3. But where was the FSA guidance on these products prior to, let alone at the time, they were being sold?

  4. Chris Taylor, Managing Director, Incapital Europe 22nd September 2010 at 2:58 pm

    The issues reported here are self evidently just as much about advice as they are about structured products. In fact, specifically, the issues reported here are purely about advice.

    The structured investment industry is making significant advances in the way that it operates, focusing on education and investment integrity, and the fact that in the intermediary channel high calibre investments, developed with client-centric investment ‘integrity’ must work hand-in-hand with objective, knowledgable, client-centric investment advice.

    Which brings me to Evan. Evan, I notice numerous comments from you online, exactly as you have done above, seemingly enthusiasticallylinking structured product issues to Keydata, whenever you can. You are 100% misguided in making this link – and are therefore misleading other people reading your comments.

    Keydata’s demise had NOTHING to do with structured products whatsoever. Their problems relate to Life Settlement investments (which are not structured products, even when the provider might be thought of as a structured product provider). You need to understand this and stop such comments. I will be happy to explain the pertinent facts to you, if helpful.

    Chris Taylor
    Managing Director
    Incapital Europe Limited

  5. Is the FSA going to fine itself for authorising these products in the first place?

    When Thalidomide failed it was not the pharmacist or GP that was held responsible it was the drug agency that regulated the sale of the drug!

  6. I completely agree with Simom, there was nothing in the FSA guidelines at that time making any reference to counterparty risk associated with Structured Products. The FSA should be fined for their role in allowing this to happen. They are just shouldering the blame on the IFA again.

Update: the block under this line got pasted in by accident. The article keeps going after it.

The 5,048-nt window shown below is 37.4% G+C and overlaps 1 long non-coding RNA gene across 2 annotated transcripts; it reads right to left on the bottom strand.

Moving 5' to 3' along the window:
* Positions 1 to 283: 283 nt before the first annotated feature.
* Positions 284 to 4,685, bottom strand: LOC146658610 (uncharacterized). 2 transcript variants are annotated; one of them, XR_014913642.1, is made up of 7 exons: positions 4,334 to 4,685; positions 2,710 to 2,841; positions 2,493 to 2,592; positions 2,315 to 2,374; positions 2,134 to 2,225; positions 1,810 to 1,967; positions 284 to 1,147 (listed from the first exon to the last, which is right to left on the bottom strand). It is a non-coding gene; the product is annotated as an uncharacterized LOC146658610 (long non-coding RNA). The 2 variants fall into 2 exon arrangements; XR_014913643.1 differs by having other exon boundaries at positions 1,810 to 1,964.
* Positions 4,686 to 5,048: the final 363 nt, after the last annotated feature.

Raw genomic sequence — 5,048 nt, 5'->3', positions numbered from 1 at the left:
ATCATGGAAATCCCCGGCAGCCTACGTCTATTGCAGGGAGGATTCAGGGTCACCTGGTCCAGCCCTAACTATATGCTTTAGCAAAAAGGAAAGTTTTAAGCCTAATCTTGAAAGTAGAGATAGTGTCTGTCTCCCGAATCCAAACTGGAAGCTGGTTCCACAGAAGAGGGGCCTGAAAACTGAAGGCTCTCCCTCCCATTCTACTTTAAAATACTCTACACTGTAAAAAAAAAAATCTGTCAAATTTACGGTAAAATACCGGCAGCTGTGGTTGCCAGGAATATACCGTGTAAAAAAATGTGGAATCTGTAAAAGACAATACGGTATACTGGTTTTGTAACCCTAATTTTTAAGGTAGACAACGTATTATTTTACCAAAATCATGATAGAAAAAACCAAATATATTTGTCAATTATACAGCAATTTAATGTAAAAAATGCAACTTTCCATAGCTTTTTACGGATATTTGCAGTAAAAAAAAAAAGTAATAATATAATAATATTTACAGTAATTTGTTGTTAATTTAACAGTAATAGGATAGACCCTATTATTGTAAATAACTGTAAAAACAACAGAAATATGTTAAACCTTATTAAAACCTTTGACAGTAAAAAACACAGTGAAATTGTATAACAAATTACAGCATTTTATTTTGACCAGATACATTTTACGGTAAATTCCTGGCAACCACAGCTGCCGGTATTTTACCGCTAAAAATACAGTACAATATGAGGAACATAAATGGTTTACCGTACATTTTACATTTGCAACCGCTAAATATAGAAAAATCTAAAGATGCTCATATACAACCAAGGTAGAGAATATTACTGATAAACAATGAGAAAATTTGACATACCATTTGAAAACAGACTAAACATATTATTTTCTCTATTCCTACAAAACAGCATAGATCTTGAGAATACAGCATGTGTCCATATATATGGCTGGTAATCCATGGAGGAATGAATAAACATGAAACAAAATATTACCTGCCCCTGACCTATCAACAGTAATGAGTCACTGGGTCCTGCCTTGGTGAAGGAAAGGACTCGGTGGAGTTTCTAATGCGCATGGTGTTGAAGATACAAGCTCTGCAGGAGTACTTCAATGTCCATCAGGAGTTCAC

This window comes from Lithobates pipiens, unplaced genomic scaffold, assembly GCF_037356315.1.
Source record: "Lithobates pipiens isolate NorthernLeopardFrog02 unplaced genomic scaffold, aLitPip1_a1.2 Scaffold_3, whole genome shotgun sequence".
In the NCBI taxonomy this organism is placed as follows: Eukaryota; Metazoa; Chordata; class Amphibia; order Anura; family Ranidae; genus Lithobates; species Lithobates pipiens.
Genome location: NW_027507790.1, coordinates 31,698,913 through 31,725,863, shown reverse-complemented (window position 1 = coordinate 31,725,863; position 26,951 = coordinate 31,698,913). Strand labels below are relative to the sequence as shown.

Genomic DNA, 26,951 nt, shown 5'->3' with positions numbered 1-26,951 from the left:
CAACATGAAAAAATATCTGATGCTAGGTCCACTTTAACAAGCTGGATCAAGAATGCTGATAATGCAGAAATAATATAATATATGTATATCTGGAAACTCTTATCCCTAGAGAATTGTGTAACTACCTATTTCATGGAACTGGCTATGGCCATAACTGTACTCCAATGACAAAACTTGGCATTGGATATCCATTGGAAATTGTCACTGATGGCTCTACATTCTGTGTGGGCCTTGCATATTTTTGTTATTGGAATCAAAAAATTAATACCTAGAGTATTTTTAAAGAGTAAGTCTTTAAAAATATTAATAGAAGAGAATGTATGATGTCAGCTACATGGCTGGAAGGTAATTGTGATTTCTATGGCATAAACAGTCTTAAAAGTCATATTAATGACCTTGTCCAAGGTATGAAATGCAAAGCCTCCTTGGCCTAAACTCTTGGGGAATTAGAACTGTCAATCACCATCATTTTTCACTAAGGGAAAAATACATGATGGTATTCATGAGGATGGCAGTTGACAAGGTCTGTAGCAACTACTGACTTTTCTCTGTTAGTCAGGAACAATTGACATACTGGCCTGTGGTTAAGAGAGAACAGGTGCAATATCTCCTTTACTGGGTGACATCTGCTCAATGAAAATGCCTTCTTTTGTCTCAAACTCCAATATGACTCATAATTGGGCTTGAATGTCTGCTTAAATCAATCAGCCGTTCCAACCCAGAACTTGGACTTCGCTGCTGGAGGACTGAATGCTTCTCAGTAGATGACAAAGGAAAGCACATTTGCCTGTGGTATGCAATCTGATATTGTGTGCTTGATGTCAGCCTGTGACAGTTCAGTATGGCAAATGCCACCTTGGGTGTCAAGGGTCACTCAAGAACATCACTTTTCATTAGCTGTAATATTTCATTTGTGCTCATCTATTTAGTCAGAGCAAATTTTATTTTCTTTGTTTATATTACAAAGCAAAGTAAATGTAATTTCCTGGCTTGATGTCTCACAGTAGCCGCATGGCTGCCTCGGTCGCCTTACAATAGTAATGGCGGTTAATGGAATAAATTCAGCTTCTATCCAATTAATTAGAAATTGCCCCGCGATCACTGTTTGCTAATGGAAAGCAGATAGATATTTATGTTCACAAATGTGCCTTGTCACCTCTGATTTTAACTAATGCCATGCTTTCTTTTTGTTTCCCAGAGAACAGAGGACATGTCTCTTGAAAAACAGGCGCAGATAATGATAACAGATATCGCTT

7. Margaret Cole says that where they find evidence of firms giving unsuitable advice ‘they will not hesitate to act’.
    Margaret you have a mountain of evidence of banks giving ‘unsuitable advice’ but if you do occasionally act it is with a fine on the bank that is clearly from a different scale than the one used for small firms of IFA’s, despite the fact that banks are much more likely to affect markets than even a large IFA firm. Furthermore I am not aware of managers in banks being fined but management at an IFA will almost always be so penalised for their staffs failings.
    One rule for banks another much harsher regime for the small firms! This is not right Margaret and I am sure you are intelligent enough to know this.

  8. Chaps

    I’m sorry, but the statement that: ‘there was nothing in the FSA guidelines at that time making any reference to counterparty risk associated with Structured Products.’ is complete drivel!

    Advising a client on a product and not discussing the risks is pure bad advice. The biggest risk to capital with SP’s is of course CP risk.

    If you don’t understand CP risk, and by definition the product or even the concept of the product then you should not be flogging it to clients.